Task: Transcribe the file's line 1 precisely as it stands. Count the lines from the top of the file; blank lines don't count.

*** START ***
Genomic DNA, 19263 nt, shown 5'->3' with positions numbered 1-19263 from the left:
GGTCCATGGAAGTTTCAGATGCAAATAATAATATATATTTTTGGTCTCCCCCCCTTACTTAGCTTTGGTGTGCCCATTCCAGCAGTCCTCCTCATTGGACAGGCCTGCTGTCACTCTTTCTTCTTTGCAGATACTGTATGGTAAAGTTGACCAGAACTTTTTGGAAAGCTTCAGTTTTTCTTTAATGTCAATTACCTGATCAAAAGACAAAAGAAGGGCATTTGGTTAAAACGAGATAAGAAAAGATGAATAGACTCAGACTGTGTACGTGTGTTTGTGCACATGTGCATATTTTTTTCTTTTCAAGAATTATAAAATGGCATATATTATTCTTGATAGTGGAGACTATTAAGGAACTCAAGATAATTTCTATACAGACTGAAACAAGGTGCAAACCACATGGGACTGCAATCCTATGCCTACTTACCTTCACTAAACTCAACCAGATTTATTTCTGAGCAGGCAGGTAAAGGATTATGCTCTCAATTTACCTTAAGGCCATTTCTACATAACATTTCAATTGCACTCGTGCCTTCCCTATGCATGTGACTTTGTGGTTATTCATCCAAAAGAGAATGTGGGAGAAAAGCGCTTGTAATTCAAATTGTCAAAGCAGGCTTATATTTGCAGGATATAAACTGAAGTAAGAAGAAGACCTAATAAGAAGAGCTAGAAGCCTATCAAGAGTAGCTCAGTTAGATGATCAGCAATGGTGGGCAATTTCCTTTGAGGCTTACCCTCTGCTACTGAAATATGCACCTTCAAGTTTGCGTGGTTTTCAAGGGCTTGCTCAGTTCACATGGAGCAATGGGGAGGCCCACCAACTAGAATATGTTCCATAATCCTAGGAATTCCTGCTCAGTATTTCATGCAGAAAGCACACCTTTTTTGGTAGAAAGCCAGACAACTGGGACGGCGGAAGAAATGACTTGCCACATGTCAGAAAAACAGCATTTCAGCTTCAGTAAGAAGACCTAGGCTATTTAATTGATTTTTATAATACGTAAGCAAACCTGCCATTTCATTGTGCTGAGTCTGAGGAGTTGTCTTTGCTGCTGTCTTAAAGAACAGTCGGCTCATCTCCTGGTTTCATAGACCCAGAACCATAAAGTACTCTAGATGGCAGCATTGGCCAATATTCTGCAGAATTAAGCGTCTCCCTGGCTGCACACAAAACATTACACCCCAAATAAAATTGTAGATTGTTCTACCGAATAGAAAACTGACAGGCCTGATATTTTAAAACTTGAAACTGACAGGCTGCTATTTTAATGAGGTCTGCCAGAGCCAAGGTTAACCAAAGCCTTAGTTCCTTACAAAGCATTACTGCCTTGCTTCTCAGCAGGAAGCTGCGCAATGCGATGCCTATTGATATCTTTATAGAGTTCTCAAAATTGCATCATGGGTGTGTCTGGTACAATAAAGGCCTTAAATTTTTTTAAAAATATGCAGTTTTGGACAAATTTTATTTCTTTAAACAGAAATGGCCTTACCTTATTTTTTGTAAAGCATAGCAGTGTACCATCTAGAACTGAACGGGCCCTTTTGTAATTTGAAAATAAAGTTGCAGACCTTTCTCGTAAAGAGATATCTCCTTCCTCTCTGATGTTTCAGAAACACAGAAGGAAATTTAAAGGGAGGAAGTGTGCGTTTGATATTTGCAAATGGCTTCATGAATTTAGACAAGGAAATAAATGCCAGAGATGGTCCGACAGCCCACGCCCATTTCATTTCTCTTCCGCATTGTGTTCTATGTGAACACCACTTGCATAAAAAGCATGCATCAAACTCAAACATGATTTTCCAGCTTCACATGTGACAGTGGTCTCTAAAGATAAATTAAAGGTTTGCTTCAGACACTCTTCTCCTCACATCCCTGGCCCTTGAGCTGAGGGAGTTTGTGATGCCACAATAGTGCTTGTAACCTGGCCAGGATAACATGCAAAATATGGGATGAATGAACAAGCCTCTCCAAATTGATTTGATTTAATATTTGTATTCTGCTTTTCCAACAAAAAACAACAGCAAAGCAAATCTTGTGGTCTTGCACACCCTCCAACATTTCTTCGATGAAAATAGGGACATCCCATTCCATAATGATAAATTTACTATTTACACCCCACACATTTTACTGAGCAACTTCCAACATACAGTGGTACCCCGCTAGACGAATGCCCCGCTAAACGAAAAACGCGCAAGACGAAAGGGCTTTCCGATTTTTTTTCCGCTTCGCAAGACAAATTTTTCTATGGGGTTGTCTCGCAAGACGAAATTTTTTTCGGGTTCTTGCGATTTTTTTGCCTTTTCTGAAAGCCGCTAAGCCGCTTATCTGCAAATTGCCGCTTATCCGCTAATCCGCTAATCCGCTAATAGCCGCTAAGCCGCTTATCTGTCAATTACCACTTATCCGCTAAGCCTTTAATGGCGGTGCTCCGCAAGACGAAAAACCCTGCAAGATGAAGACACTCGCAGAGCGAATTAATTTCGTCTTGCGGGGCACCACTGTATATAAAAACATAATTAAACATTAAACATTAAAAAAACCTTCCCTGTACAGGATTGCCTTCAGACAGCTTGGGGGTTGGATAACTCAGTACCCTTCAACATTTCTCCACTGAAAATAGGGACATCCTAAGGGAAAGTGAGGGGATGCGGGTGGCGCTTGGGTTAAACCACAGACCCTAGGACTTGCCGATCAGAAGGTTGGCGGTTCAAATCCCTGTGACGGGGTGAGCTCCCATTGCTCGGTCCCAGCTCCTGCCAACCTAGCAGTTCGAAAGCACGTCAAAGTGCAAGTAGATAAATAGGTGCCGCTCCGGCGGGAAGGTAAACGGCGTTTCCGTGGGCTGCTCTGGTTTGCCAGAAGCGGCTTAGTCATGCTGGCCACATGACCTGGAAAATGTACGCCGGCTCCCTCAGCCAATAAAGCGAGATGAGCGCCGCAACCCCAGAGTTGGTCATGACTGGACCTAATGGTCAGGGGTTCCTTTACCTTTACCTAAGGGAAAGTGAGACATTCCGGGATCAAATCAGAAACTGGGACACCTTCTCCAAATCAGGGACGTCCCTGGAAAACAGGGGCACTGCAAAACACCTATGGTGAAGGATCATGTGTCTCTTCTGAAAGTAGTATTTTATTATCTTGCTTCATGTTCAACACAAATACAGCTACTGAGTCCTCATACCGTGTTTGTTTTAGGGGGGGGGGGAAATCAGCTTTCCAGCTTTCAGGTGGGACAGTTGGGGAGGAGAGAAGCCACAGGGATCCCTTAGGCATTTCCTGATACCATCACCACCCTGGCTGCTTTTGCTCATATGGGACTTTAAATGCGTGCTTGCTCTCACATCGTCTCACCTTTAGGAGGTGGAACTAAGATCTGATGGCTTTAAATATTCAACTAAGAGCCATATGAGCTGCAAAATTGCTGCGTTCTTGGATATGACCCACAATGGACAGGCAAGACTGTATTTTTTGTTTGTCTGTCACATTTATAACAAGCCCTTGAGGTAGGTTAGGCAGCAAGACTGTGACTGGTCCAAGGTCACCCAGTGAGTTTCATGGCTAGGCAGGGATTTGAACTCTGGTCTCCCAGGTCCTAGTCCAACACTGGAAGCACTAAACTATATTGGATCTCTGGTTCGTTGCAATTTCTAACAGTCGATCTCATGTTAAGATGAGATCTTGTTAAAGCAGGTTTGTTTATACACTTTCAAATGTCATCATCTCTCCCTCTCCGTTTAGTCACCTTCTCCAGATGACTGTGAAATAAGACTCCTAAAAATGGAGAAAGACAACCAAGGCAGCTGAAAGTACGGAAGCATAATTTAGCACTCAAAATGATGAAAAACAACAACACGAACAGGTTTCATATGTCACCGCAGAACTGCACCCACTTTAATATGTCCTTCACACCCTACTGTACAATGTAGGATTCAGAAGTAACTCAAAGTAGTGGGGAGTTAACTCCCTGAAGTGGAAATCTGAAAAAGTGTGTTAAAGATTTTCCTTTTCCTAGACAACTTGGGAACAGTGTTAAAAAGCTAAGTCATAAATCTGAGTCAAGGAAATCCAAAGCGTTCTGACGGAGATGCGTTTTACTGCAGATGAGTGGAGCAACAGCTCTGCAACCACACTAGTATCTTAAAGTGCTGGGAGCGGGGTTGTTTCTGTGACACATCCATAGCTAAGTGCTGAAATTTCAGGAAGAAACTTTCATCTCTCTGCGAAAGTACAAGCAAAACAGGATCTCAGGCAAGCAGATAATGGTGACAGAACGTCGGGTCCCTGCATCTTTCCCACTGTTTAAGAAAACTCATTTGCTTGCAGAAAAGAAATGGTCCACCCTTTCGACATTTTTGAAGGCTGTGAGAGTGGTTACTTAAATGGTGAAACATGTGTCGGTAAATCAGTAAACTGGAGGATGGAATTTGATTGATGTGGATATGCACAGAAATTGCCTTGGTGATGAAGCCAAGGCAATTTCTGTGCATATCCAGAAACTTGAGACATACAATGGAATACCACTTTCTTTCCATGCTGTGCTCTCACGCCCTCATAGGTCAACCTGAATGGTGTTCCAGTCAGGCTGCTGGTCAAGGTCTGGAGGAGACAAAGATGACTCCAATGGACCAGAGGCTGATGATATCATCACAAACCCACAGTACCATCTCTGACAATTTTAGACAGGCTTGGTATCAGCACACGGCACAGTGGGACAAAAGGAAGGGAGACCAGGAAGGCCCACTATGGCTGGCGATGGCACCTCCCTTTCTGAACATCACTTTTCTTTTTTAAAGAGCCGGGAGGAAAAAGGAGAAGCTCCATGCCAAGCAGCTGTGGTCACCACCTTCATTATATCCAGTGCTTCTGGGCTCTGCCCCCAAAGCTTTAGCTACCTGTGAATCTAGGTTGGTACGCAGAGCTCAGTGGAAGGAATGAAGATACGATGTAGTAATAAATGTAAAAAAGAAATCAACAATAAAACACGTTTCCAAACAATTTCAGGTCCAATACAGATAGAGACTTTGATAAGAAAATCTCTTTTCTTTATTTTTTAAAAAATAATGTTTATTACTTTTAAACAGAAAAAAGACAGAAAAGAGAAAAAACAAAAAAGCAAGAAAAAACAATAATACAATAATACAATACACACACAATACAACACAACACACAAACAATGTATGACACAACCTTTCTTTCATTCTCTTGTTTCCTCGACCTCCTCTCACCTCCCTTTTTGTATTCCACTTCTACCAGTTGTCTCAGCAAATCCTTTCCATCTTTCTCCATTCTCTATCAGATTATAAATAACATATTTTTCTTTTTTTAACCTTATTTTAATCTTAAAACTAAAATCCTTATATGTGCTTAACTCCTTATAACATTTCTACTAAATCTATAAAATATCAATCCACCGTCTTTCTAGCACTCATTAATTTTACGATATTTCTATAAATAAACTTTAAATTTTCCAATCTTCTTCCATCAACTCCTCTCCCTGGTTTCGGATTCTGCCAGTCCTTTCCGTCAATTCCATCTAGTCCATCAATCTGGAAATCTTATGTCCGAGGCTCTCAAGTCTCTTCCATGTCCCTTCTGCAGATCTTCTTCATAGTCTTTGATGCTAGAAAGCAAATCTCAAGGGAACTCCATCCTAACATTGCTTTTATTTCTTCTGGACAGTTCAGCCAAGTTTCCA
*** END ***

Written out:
Genomic DNA, 19263 nt, shown 5'->3' with positions numbered 1-19263 from the left: